Through a close examination of these books and other commemorative activities, Palestinian Village Histories reveals how history is written, recorded, and contested, as well as the roles that Palestinian conceptions of their past play in contemporary life. Moving beyond the grand narratives of 20th century political struggles, this book analyzes individual and collective historical accounts of everyday life in pre-1948 Palestinian villages as composed today from the perspectives of these long-term refugees.
The first volume to address countries right across the developing world, this book has a key place in the historiography of modern architecture, dealing with non-Western traditions.
Mousavian provides readers with intimate knowledge of Iran's interactions with the International Atomic Energy Agency and global powers. His personal story comes alive as he vividly recounts his arrest and interrogations on charges of espionage. Dramatic episodes of diplomatic missions tell much about the author and the swirling dynamics of Iranian politics and diplomacy—undercurrents that must be understood now more than ever.
As intense debate continues over the direction of Iran's nuclear program, Mousavian weighs the likely effects of military strikes, covert action, sanctions, and diplomatic engagement, considering their potential to resolve the nuclear crisis.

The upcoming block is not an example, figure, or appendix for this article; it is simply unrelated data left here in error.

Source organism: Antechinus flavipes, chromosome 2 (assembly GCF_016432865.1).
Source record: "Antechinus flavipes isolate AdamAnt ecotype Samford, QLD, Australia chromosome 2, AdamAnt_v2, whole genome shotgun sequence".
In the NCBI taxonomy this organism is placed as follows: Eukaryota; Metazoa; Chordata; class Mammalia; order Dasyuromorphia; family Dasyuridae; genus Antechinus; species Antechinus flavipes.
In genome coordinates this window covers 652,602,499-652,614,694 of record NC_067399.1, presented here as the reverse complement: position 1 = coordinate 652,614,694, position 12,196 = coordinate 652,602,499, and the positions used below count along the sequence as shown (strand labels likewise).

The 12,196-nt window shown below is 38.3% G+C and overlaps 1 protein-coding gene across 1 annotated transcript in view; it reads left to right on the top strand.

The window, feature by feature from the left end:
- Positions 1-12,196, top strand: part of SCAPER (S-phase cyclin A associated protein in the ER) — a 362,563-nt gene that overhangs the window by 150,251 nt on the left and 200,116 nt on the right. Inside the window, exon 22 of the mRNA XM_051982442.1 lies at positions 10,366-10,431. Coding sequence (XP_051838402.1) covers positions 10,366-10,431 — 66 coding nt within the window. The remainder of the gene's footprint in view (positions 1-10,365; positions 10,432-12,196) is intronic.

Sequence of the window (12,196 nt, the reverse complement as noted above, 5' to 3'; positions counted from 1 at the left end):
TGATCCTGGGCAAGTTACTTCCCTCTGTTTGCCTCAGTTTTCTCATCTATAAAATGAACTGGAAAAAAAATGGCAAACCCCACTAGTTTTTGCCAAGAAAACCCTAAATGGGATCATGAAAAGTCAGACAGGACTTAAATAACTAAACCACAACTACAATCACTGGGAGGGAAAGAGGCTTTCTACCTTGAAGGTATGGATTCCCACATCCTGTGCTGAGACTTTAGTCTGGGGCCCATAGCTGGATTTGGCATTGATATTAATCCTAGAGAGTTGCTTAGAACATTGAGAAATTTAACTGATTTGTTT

1. The Origin and Development of Iran's Nuclear Program
2. The First Crisis
3. From Tehran to Paris
4. From the Paris Agreement to the 2005 Presidential Election
5. The Larijani Period
6. To the Security Council
7. Back to the Security Council and a New Domestic Situation
8. Iran Alone: The Jalili Period
9. U.S. Engagement
10. The Crisis Worsens
The first book to combine global and postcolonial theoretical approaches to the built environment and to illustrate these with examples, Spaces of Global Cultures argues for a more historical and interdisciplinary understanding of globalization: one that places material space and the built environment at the centre and calls for new theories to address new conditions.
"This book tells what should have been known and isn't—that Israel's hidden force is as formidable as its recognized physical strength."